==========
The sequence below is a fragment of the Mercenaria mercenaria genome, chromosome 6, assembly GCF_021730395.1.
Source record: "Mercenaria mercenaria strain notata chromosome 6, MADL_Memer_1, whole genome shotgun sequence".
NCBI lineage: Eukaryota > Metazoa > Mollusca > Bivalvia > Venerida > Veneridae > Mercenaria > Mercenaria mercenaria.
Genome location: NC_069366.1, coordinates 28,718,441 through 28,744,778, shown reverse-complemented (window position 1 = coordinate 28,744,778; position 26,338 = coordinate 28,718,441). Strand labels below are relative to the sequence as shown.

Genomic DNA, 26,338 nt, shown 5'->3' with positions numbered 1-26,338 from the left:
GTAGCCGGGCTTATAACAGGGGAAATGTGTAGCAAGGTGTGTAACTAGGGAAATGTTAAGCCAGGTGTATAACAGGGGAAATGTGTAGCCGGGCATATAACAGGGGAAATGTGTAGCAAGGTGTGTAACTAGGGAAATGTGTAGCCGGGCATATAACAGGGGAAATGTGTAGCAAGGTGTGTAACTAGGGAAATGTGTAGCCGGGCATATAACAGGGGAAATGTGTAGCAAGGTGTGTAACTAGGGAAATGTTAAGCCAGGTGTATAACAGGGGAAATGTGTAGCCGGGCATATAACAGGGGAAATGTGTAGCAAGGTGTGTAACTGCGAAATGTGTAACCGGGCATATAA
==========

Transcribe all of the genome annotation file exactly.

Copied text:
The sequence below is a fragment of the Mercenaria mercenaria genome, chromosome 6, assembly GCF_021730395.1.
Source record: "Mercenaria mercenaria strain notata chromosome 6, MADL_Memer_1, whole genome shotgun sequence".
NCBI lineage: Eukaryota > Metazoa > Mollusca > Bivalvia > Venerida > Veneridae > Mercenaria > Mercenaria mercenaria.
Genome location: NC_069366.1, coordinates 28,718,441 through 28,744,778, shown reverse-complemented (window position 1 = coordinate 28,744,778; position 26,338 = coordinate 28,718,441). Strand labels below are relative to the sequence as shown.

Genomic DNA, 26,338 nt, shown 5'->3' with positions numbered 1-26,338 from the left:
GTAGCCGGGCTTATAACAGGGGAAATGTGTAGCAAGGTGTGTAACTAGGGAAATGTTAAGCCAGGTGTATAACAGGGGAAATGTGTAGCCGGGCATATAACAGGGGAAATGTGTAGCAAGGTGTGTAACTAGGGAAATGTGTAGCCGGGCATATAACAGGGGAAATGTGTAGCAAGGTGTGTAACTAGGGAAATGTGTAGCCGGGCATATAACAGGGGAAATGTGTAGCAAGGTGTGTAACTAGGGAAATGTTAAGCCAGGTGTATAACAGGGGAAATGTGTAGCCGGGCATATAACAGGGGAAATGTGTAGCAAGGTGTGTAACTGCGAAATGTGTAACCGGGCATATAA